Panther PAC combats inadequate funding


With only 16 percent of public higher education funds going to UNI, advocates decided it was time to act. That was how the Panther Political Action Committee (Panther PAC) was formed.

Panther PAC is a non-partisan, independent group whose goals involve supporting and endorsing state candidates who will believe in and advocate for UNI.

According to Sarah Eastman, co-chair,  the committee has already received a great amount of support.

The group also wants to ensure the person they choose to support will recognize and fix the lack of adequate funding that UNI routinely receives from the legislature in comparison to the University of Iowa and Iowa State University.

Joe Gorton, associate professor of criminology and co-chair of Panther PAC, stressed that, despite the important role that UNI plays in the state of Iowa, past and current governors continue to under-fund the university.

“Primarily, this is done through a funding model that appropriates approximately 16 percent of public higher education general funds to UNI and 84 percent to the other two universities,” Gorton said. “Unlike UNI, [University of Iowa] and [Iowa State University] receive huge revenues from out-of-state tuition and external grants.”

According to Gorton, the model is extremely unfair not only to students at UNI, but to the entire Cedar Valley.

“We are long overdue for a funding model that will appropriate 24 percent of the state’s university budget to UNI,” Gorton said.

Gorton and Eastman have worked together on several advocacy projects in the past few years. Because of their prior work together, Eastman was happy to join Gorton’s efforts to form a political action committee that would work to elect those who would fight for UNI.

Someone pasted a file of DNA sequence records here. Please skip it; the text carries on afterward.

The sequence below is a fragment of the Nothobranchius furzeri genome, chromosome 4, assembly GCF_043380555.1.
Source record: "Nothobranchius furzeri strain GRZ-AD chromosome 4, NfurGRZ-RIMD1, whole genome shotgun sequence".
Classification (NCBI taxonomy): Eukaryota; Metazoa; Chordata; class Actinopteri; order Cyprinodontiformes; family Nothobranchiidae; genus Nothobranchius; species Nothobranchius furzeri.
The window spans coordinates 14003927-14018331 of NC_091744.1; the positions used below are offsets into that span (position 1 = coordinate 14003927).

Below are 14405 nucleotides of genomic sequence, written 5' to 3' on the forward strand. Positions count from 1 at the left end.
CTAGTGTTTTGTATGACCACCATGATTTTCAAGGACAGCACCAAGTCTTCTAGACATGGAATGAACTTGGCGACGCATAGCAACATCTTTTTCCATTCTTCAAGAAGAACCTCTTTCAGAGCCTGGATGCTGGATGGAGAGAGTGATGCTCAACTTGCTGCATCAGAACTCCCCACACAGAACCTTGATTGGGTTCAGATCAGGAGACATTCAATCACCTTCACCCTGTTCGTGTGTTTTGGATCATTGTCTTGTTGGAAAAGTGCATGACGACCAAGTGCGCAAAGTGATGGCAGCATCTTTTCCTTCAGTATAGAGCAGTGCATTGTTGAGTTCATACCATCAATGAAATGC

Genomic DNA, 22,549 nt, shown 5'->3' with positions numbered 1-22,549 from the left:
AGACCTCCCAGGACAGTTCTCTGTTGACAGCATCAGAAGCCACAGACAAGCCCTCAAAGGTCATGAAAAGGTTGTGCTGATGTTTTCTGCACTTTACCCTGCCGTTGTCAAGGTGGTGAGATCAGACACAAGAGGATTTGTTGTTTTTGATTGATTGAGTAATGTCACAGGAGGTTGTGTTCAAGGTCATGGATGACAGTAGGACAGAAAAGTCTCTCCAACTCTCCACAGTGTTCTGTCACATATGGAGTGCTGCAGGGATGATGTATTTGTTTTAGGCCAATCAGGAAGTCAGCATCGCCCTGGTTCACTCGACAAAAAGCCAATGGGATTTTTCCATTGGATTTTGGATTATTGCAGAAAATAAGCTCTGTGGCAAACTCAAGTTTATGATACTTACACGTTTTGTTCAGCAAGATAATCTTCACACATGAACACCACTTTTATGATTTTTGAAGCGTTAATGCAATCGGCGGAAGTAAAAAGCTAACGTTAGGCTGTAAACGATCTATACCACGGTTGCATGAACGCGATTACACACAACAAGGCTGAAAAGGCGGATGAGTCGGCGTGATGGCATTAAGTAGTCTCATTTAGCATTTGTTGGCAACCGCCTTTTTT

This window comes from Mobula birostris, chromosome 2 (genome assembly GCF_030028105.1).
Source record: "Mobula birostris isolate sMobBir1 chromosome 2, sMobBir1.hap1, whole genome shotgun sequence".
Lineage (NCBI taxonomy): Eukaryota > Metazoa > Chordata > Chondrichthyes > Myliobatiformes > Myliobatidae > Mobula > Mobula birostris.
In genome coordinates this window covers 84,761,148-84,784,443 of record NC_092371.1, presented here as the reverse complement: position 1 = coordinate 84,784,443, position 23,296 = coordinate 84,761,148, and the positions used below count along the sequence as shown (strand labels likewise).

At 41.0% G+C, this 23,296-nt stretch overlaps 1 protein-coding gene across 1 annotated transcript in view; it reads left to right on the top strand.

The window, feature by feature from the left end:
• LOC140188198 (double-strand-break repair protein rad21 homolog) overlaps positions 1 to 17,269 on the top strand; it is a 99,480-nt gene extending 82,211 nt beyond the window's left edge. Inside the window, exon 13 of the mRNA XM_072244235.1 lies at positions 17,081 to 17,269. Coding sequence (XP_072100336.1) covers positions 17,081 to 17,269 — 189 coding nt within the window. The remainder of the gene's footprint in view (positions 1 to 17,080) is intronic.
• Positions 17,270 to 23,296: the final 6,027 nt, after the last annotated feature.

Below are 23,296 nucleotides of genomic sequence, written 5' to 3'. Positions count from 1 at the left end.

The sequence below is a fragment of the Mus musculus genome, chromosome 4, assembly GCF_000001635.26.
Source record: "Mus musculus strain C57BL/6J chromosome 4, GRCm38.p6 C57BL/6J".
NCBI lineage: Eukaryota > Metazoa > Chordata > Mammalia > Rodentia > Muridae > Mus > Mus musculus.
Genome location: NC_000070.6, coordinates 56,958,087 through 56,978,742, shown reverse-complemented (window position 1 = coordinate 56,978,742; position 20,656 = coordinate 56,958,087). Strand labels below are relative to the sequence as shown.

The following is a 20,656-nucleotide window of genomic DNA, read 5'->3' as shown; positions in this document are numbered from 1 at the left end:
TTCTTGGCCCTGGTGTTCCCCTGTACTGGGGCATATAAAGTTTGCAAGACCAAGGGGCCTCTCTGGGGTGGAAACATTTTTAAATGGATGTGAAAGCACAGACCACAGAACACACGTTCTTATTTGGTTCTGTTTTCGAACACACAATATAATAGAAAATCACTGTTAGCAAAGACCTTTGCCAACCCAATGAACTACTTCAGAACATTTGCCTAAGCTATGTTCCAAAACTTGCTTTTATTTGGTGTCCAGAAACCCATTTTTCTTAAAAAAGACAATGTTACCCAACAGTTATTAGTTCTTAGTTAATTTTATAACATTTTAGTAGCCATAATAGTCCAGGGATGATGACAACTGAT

“We have both witnessed the consequences to our community when UNI faces budget problems,” Eastman said. “Having seen the need to fight for adequate funding every year and feeling the frustration when that funding didn’t always come through, when not all of our elected officials seemed to understand or value the unique mission of UNI, I felt strongly that we needed to do what we could to change that.”

Many of those who have joined the newly-formed PAC are either Cedar Valley community members or UNI faculty/staff members.

“It is our hope that as we grow, students will join us in our efforts to advocate for UNI too,” Eastman said.

Eastman also shared that even though Panther PAC is fairly new, a number of individuals have already donated over $2,000.

“We’ve had a really great response to Panther PAC in just the first two weeks. We’re very appreciative of those who have recognized the need and stepped up to join us,” said Eastman.

Gorton expects that support and membership will continue to grow.

As of now, the group is working on establishing several different committees to help things move forward. Within the next couple of weeks, Gorton and Eastman hope to schedule additional public meetings to get their message out, answer questions anyone may have about Panther PAC and encourage more university and community members, as well as students, to join in their efforts.